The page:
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Curr Med Chem. 2013;20(2):289-300.

Characterization of substituted phenylpropylamides as highly selective agonists at the melatonin MT2 receptor.

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  • 1Division of Life Science and the Biotechnology Research Institute, Hong Kong University of Science and Technology, Clear Water Bay, Kowloon, Hong Kong.

Abstract

Melatonin is a widely distributed hormone that regulates several major physiological processes, including the circadian rhythm and seasonal adaptation. The two subtypes of mammalian G protein-coupled melatonin receptors are primarily responsible for mediating the actions of melatonin. Because synthetic melatonin agonists have considerable therapeutic potentials in modulating insomnia and circadian- related sleep disorders, it is highly desirable to develop subtype-selective melatoninergic compounds. The pharmacological potencies of a series of substituted N-[3-(3-methoxyphenyl)propyl] amides towards human melatonin MT(1) and MT(2) receptors were evaluated by the FLIPR high-throughput screening assay, whilst their subtype-selectivity was subsequently verified with ERK phosphorylation and cAMP assays. Structure-activity relationship analysis of highly potent subtype-selective ligands (MT(2) EC(50) 10-90 pM) revealed that a benzyloxyl substituent incorporated at C6 position of the 3-methoxyphenyl ring dramatically enhanced the MT(2) potency and at the same time decreased MT(1) potency. Incorporation of structural moieties conferring the subtype selectivity produced several extremely potent MT(2)-selective ligands. The most potent subtype-selective ligand, 2q had a substantially higher potency for MT(2) receptor than melatonin for elevation of [Ca(2+)]i and inhibition of forskolin-elevated cAMP. Representative MT(2)-selective ligands also induced ERK phosphorylation in both recombinant and native cell lines, and no cross-reactivity to 17 other GPCRs could be detected. These ligands represent invaluable tools for delineating the functional roles of distinct melatonin receptor subtypes and are viable candidates for drug development.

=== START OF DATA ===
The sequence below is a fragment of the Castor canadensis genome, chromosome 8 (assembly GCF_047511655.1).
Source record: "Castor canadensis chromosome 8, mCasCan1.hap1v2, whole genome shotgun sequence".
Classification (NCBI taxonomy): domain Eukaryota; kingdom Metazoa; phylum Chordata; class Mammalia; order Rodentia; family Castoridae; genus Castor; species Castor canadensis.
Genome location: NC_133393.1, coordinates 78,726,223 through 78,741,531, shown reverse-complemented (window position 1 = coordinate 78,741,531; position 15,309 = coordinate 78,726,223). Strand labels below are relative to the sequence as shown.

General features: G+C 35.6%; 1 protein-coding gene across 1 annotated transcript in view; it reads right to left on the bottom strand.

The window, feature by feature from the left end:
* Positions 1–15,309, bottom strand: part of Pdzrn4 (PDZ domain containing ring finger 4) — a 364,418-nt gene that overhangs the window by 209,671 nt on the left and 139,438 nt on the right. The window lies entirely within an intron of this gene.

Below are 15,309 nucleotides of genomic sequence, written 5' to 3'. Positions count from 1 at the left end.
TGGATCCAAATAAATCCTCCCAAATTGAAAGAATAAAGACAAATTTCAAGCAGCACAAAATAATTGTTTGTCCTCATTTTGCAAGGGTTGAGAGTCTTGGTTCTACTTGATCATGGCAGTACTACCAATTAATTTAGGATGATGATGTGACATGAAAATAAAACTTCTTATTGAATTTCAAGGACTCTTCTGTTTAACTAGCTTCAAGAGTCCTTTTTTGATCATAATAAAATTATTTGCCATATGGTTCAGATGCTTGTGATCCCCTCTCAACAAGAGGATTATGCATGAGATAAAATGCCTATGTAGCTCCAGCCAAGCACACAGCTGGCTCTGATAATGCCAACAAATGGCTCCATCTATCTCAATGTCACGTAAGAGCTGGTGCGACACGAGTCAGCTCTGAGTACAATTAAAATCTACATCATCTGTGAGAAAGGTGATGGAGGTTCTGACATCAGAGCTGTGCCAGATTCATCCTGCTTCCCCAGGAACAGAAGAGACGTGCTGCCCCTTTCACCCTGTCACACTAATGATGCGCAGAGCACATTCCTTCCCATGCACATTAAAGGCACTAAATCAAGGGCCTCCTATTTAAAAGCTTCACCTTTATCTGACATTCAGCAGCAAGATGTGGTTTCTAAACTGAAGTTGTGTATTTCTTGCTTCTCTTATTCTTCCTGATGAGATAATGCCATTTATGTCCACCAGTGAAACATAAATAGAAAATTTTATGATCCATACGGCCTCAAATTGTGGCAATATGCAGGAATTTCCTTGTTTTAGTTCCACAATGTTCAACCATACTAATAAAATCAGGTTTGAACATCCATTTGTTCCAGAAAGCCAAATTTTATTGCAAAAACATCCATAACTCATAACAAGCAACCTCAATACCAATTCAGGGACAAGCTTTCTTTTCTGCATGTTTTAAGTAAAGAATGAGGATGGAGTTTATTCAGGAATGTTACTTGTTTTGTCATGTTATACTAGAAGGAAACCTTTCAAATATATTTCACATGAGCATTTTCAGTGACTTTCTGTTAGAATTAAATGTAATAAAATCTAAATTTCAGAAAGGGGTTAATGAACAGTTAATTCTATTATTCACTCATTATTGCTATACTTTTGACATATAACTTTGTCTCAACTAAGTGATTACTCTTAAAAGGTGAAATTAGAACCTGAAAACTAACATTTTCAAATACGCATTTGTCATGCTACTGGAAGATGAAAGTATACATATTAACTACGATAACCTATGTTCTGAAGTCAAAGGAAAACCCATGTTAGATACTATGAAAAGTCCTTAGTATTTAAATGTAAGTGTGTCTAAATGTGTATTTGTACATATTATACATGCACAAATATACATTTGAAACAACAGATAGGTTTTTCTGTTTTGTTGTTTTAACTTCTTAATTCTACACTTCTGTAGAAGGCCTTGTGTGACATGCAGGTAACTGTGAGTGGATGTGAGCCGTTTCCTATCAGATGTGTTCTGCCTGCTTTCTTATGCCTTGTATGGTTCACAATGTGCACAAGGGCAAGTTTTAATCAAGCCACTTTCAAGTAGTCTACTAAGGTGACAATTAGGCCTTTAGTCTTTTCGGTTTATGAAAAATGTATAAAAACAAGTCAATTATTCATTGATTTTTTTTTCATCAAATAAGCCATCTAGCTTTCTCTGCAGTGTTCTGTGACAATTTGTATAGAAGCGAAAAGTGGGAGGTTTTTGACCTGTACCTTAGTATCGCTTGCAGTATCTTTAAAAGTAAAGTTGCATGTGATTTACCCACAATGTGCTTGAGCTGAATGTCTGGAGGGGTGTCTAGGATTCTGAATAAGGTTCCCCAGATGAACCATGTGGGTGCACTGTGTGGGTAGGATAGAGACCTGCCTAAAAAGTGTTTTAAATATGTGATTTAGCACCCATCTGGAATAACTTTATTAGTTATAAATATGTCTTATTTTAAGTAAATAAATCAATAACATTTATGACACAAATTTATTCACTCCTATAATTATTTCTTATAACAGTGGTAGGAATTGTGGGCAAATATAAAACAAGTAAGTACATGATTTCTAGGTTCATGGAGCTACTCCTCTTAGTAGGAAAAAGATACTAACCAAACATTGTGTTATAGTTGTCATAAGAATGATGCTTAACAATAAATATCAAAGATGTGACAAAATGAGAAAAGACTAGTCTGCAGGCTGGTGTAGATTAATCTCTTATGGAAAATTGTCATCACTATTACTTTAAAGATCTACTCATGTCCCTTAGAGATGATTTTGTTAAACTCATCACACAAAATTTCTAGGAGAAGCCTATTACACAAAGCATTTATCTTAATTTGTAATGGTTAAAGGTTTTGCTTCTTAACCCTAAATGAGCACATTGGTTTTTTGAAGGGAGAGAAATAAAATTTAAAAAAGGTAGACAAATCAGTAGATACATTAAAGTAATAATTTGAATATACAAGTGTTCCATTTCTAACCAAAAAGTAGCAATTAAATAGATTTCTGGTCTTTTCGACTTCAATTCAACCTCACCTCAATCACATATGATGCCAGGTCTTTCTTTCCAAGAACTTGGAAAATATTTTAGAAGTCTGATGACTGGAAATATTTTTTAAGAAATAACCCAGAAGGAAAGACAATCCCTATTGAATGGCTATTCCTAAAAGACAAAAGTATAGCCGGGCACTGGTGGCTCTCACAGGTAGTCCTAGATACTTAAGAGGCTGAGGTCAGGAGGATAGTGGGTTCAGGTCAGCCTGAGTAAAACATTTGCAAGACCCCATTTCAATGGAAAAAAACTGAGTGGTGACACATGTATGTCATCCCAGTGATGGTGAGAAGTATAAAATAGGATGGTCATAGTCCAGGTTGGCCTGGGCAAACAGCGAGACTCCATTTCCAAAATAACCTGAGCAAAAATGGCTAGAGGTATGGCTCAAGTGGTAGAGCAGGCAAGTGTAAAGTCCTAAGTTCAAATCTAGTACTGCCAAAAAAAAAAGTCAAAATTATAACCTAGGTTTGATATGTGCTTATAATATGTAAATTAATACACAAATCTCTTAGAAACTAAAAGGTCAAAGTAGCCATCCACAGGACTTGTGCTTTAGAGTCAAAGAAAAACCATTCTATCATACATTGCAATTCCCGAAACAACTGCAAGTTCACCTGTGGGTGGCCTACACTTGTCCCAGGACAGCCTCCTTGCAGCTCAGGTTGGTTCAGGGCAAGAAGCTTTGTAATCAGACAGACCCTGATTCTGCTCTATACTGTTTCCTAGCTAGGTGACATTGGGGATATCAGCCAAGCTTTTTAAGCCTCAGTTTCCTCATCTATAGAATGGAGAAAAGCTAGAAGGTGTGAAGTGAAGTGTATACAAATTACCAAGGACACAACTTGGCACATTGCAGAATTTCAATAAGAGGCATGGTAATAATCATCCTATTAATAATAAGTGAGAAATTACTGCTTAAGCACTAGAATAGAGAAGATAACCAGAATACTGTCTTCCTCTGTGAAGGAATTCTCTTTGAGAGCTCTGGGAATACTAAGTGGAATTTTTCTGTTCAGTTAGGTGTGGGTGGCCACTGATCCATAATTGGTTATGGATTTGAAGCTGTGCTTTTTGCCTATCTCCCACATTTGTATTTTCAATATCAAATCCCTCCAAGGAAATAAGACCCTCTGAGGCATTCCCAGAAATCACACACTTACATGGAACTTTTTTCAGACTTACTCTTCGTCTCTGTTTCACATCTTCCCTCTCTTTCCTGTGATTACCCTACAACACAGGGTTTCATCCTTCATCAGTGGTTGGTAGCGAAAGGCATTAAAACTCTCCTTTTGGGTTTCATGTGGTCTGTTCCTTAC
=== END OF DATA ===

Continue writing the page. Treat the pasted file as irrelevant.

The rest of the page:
PMID:
23131177
[PubMed - indexed for MEDLINE]
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